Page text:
Amsterdam city council will give clear priority to housebuilders submitting plans for social and middle income rental housing in the next seven years, it said in a response to a question from VVD councillor Naoum Néhmé.
The city aims to build 7,500 houses a year until 2025, and has already given planning permission to two-thirds of the total, including around 12,500 houses for sale and 5,900 for free market rental.
‘To keep the housing market accessible for all groups of Amsterdammers, the government believes that the space left available [for building] up to 2025 must mostly be filled with social and mid-priced rental homes,’ the council said in its written response.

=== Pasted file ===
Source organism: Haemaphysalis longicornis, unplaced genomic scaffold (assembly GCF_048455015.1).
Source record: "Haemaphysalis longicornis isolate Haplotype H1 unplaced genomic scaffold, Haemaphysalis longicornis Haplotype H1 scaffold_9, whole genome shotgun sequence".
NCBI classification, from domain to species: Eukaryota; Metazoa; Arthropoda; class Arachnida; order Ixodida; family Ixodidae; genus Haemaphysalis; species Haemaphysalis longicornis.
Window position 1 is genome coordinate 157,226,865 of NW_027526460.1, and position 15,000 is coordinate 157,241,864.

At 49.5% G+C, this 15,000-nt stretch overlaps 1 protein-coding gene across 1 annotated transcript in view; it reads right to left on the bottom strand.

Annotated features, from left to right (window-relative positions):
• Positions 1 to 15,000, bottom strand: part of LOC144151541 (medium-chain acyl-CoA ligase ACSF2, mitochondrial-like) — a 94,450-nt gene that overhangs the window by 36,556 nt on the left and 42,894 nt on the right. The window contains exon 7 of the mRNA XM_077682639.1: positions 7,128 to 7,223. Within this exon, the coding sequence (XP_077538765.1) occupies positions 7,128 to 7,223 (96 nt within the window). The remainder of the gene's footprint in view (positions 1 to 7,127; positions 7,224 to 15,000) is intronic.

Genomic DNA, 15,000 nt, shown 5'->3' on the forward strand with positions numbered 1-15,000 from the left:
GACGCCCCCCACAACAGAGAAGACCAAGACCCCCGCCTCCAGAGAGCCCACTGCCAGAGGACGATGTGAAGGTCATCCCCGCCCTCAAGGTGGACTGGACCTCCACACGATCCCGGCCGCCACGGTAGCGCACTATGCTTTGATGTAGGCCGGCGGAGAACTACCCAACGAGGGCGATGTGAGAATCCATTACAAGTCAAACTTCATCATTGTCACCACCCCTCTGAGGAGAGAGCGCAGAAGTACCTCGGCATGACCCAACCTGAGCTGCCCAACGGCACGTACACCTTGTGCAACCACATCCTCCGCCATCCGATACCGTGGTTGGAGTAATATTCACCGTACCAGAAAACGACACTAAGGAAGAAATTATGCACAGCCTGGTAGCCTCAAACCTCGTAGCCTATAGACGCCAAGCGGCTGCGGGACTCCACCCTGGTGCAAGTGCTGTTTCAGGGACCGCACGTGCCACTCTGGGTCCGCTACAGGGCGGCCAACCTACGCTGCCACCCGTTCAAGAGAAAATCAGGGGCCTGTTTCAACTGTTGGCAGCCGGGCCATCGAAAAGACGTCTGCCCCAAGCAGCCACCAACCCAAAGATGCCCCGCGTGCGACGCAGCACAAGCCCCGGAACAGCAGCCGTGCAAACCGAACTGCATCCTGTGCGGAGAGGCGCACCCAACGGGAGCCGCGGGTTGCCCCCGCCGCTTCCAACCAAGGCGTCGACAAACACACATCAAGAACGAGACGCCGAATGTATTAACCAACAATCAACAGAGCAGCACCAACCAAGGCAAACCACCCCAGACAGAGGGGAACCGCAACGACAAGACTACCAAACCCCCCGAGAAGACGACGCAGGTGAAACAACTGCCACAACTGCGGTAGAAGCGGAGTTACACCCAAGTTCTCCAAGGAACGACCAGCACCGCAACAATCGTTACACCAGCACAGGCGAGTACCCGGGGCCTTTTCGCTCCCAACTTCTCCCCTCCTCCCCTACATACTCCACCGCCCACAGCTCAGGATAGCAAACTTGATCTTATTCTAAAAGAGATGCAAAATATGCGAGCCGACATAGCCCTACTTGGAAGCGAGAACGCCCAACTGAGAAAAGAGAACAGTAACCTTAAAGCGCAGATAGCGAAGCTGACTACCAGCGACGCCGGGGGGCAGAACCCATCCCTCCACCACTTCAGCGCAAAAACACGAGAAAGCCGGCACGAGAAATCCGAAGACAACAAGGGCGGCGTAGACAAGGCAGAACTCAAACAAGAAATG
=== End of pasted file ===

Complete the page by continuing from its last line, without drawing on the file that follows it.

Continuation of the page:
Jasper Karman, spokesman for housing deputy mayor Lauren Ivens, said the coalition isn’t imposing a complete ban, because allowing some homes for sale might be necessary to break even. But the clear priority is to greenlight affordable homes.
‘If you leave it to the market, you know what will happen,’ he told DutchNews.nl. ‘It will only be expensive homes for sale. But this government is convinced that there should be places for teachers and students, for example, and if we don’t do anything that won’t happen.’
In the past five years, Amsterdam housing prices have risen by more than 65%, according to property company Calcasa and last year only 7% of new rental builds were affordable for those on an average income.
Not everyone agrees with the left-leaning coalition’s plans. A recent CBRE property advisory group report says its ambition to boost affordable housing will lead to more shortages and price rises, by putting off developers.
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